AB086. SOH21AS042. Impostor phenomenon in anaesthesiologists: a pilot study
Anaesthesia Session

AB086. SOH21AS042. Impostor phenomenon in anaesthesiologists: a pilot study

Miriam Molloy, Aoife Driscoll, Dominic Harmon

Department of Anaesthesia, University Hospital Limerick, Limerick, Ireland

Background: Impostor phenomenon (IP) was coined in 1978 to describe an intense, pervasive feeling of intellectual fraud found in successful, high achieving women. It has since been studied in medical students and junior doctors but to date no investigations include anaesthetists therefore this study provides novel, unique insights.

Methods: This single centre, convenience sample, pilot survey was performed in an Irish Anaesthesia Department. Consultants and trainees completed a voluntary, anonymous questionnaire including a validated tool—Clance Imposter Phenomenon Scale (CIPS). The objective was to investigate if IP is present in anaesthesiologists and if so, how prevalent is it. The secondary aim focused on if IP has correlation with gender or training years.

Results: Surveys were distributed to 54 department members. Basic descriptive statistics was used on 24 completed questionnaires (44.4% response rate). Of those respondents 58% were male and 42% female. The overall CIPS score median was 62.5 (64 in females vs. 62.5 in males) (58.5 in senior faculty members vs. 70.5 in juniors). In this sample, 50% of participants meet the clinical definition of IP scoring ≥62 with 95.8% experiencing moderate, frequent or intense impostorism.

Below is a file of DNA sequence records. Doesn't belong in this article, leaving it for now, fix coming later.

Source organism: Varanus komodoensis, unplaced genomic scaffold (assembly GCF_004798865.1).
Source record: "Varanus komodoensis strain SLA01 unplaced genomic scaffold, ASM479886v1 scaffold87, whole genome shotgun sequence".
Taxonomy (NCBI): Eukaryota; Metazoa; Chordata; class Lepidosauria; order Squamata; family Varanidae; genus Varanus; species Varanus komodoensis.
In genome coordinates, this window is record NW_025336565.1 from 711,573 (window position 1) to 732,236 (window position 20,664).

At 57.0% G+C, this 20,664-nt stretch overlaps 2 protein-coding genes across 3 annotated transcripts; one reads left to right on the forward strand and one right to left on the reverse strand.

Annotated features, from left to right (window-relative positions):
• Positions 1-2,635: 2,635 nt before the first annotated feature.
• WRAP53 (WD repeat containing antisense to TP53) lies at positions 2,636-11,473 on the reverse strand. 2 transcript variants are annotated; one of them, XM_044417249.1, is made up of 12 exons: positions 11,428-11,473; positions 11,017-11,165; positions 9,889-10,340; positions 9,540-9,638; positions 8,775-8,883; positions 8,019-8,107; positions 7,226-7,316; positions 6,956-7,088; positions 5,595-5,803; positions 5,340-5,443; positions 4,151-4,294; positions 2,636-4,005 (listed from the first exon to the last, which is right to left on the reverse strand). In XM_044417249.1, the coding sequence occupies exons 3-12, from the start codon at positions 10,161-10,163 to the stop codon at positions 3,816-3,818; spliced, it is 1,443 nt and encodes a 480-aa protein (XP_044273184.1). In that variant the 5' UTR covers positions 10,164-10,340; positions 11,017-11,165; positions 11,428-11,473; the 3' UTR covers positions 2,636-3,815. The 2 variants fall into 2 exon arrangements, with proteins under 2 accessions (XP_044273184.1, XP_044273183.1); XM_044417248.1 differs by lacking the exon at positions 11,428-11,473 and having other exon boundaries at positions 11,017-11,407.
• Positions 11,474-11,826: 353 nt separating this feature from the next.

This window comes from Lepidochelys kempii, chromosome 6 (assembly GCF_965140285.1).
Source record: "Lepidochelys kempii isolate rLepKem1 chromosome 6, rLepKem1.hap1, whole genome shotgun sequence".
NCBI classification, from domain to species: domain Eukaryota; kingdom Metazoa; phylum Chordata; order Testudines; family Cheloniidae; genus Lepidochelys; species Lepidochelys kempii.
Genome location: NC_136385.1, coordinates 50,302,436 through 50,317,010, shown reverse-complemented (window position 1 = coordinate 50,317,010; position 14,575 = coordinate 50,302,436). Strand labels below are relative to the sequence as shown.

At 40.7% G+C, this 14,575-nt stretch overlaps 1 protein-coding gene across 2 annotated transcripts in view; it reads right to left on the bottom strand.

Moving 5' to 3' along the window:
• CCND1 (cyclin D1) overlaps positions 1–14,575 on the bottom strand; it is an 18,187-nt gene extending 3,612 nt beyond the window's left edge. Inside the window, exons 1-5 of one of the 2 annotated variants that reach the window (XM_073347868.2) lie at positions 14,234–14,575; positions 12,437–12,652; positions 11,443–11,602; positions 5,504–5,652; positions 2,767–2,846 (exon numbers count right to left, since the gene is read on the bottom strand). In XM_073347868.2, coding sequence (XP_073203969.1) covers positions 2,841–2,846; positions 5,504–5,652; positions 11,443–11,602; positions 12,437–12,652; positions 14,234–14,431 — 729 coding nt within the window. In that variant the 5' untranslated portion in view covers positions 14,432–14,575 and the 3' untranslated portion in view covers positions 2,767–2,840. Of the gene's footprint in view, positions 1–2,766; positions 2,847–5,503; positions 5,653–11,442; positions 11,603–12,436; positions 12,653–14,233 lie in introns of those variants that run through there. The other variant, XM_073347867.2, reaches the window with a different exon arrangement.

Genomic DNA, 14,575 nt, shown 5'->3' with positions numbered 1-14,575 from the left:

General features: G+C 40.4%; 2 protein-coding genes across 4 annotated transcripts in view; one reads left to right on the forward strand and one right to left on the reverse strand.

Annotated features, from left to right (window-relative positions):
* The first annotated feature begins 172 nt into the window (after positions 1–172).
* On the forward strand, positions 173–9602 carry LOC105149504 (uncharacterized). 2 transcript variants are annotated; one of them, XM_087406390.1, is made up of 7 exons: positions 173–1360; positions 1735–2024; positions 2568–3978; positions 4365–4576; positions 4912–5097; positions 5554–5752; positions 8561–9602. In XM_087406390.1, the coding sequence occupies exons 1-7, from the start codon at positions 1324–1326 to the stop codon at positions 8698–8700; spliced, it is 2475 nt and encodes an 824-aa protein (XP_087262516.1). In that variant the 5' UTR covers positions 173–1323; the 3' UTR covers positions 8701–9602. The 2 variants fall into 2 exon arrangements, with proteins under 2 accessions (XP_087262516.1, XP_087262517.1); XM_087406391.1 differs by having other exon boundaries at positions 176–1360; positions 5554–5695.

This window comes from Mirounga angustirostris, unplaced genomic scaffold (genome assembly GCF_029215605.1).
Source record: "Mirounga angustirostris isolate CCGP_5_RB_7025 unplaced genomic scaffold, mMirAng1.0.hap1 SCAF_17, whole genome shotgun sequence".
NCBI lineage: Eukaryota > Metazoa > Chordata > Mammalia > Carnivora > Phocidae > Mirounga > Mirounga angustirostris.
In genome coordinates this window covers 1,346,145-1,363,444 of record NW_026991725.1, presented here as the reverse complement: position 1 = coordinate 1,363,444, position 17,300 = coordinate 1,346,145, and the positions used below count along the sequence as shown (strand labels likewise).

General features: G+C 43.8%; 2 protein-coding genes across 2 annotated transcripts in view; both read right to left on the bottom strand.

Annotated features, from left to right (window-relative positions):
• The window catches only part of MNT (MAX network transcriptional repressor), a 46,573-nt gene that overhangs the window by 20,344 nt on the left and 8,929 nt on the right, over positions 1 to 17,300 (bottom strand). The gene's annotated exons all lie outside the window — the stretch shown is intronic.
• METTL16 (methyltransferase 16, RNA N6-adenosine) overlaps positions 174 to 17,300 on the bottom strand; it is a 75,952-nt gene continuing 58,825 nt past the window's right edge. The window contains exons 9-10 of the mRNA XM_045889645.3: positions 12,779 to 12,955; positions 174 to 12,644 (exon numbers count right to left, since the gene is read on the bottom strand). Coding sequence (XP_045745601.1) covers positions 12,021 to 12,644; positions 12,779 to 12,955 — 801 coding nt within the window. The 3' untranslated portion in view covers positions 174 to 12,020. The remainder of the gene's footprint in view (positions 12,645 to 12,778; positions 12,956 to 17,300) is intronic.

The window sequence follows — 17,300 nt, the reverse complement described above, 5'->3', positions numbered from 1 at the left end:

Conclusions: This is the first study indicating IP is prevalent in anaesthesiologists. It highlights the need to ameliorate IP particularly in junior and female trainees. A larger scale study is underway to statistically validate our preliminary findings allowing us to comment on effect size, confidence intervals and power. This research obtains information on a previously overlooked factor in clinical education, academic careers and wellbeing of anaesthesiologists.

Keywords: Anaesthesiologists; impostor phenomenon (IP); impostor syndrome; women; gender equality; junior doctors; trainees


Funding: None.


Conflicts of Interest: The authors have no conflicts of interest to declare.

Ethical Statement: The authors are accountable for all aspects of the work in ensuring that questions related to the accuracy or integrity of any part of the work are appropriately investigated and resolved.

Open Access Statement: This is an Open Access article distributed in accordance with the Creative Commons Attribution-NonCommercial-NoDerivs 4.0 International License (CC BY-NC-ND 4.0), which permits the non-commercial replication and distribution of the article with the strict proviso that no changes or edits are made and the original work is properly cited (including links to both the formal publication through the relevant DOI and the license). See: https://creativecommons.org/licenses/by-nc-nd/4.0/.

doi: 10.21037/map-21-ab086
Cite this abstract as: Molloy M, Driscoll A, Harmon D. SOH21AS042. Impostor phenomenon in anaesthesiologists: a pilot study. Mesentery Peritoneum 2021;5:AB086.

Download Citation